No matter how impressive a camp’s guiding principles, activities, and facilities may be, they are all for naught without the right combination of young people to make them meaningful and memorable. At Road’s End Farm every effort is made to recruit an excellent staff and to appeal to campers who will appreciate the camp’s lovely farm environment and low-key program. Ever mindful that the diversity of a well-rounded group of girls maximizes each girl’s opportunity to broaden her horizons, every effort is also made to attract campers from far and wide. Not surprisingly, the fruits of these efforts are readily apparent in the thriving friendships and good-natured quality of life that abound at the camp each summer no matter the amount of rainfall or number of sunny days.
As the camp’s director, Tom Woodman blends enthusiasm with experience to enrich the lives of the campers, one and all. He enjoys a fine rapport with the girls and the staff stemming from his informal manner and familiarity with their many expectations. Born in 1948 and having lived at Road’s End Farm for all but ten of his years, Tom is versed in all aspects of the camp’s operation, except for the cooking. His years away from the farm were spent earning two engineering degrees, a baccalaureate from Syracuse University and a master’s from Clemson University, as well as fulfilling his military obligation as a lieutenant in the Coast Guard.
In the role of program director since 1988, Alicia Eitzman brings to the camp energy to spare, an athletic nature, and an unwavering compassion for children, animals, and the environment. Aside from providing hands-on oversight of the camp’s daily activities, Alicia is tireless and intuitive in seeing to the physical and emotional well-being of every camper and each counselor. Before coming to the Farm, Alicia received a Bachelor of Science degree in psychology from Michigan State University and a Master’s of Education from Antioch New England, and then worked with at-risk students in the Brattleboro, Vermont school system.
Abby Lincoln in blue and Katie Coe in pink recently joined the Road’s End Farm full-timers team after having spent many summer seasons here as camp counselors. A full description will be coming soon.
Any camp worthy of aspiring equestriennes must offer tutelage capable of furthering their youthful ambitions. Road’s End Farm discharges this obligation with two even-tempered and soft-spoken women who know a thing or two about horses and how to teach others to ride them well. In Susan Lawson-Kelleher and Lesley Benjamin, who have been associated with the camp program since 1996 and 2000 respectively, the campers have dedicated and readily approachable mentors who truly have practiced what they now unpretentiously preach.
Growing up on her family’s sizeable dairy farm alongside the Connecticut River, Susan started riding when she was ten years old and soon after became the proud owner of the first of her many horses over the years. Already successfully showing cows at that young age, she soon broadened her participation in the 4H organization to include horse shows and related activities. Not surprisingly, Susan went on to complete with distinction a baccalaureate curriculum in animal science at the University of New Hampshire that included hands-on coursework instructing riders. Throughout the years she has remained actively involved with the 4H by serving in a number of leadership roles at both the county and state levels. From coaching New Hampshire’s Quiz Bowl teams from 2002 to 2008 to judging 4H and junior horse shows in NH, NY, and VT, she brings a wealth of knowledge and experience to the camp’s equestrian program. Living nearby, Susan spends her summertime mornings at the Farm generously imparting her expertise on all things equine and so much more to inquisitive girls.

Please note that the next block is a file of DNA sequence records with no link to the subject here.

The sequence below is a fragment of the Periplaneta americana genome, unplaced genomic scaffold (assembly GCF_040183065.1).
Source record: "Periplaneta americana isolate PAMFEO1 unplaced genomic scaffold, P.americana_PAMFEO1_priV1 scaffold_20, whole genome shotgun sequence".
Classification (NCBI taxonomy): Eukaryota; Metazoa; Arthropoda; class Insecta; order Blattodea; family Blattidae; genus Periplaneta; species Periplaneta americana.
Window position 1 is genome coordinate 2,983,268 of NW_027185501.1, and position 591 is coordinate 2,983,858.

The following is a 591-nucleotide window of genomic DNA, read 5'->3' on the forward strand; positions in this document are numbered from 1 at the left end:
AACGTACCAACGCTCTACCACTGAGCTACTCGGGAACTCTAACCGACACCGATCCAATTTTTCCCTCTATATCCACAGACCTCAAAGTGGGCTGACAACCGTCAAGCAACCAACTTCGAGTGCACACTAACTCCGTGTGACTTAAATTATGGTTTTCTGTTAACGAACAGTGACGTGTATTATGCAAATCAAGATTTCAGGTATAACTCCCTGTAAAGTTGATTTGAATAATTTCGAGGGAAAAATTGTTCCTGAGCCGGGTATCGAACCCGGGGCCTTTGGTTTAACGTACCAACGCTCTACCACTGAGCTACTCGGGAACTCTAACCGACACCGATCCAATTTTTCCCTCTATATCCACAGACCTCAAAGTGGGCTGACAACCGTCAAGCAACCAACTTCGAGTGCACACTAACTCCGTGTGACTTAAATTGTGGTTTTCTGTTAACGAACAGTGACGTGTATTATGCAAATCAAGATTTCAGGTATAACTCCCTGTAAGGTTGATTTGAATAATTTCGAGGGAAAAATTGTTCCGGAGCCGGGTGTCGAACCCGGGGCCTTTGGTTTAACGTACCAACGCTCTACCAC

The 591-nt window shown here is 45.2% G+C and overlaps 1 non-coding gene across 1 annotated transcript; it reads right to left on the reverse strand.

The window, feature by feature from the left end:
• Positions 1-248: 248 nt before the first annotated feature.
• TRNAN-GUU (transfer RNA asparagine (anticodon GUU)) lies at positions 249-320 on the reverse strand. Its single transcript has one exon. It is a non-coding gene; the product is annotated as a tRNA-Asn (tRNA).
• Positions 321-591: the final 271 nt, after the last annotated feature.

As a camp program is only as effective as the people who implement it, considerable thought goes into the choice of the resident camp staff at Road’s End Farm. Prerequisites for selection to the staff include competence, a sincere desire to work with children, and the ability to serve as an admirable role model. Once chosen, staff members are often reminded of the virtues of kindness, teamwork, and leadership by good example. Ten counselors, two cooks, and a registered nurse who is on-call and stops by regularly, assist Alicia and Tom in providing positive camp experiences for everyone. Deserving seventeen-year-olds, who have been campers at the Farm and know which end is up, also lend helping hands as counselors-in-training.
Inasmuch as children are children regardless of race or religion, a girl needs only to desire a leisurely, fun-filled camp experience and be willing to freely contribute to that end to be welcomed and respected at Road’s End Farm. The girls who find the Farm most appealing share a love for horses and the outdoors as well as a wish to be treated as responsible individuals. Naturally, many of them return year in and year out to nourish old friendships and make new ones and some eventually become counselors—just as it should be.
In the hearts and the minds of the campers, little can compare with the horses that grace the pastures along Jackson Hill Road. The Farm’s herd numbers about sixty animals with roughly two thirds of them registered Morgans and the other third comprised of Arabians, Quarterhorses, Standardbreds, Hackneys, and a fair share of lovely grade animals. Their sizes range from several ponies of 13.2 hands up to a few horses of 16.0 hands with the vast majority falling in the 14.1 to 15.2 hand range, which is ideal for most camp-age girls. Aside from being suitably trained for riders of different abilities, the horses and ponies in the herd have been selected for their dispositions, manners around children, and soundness.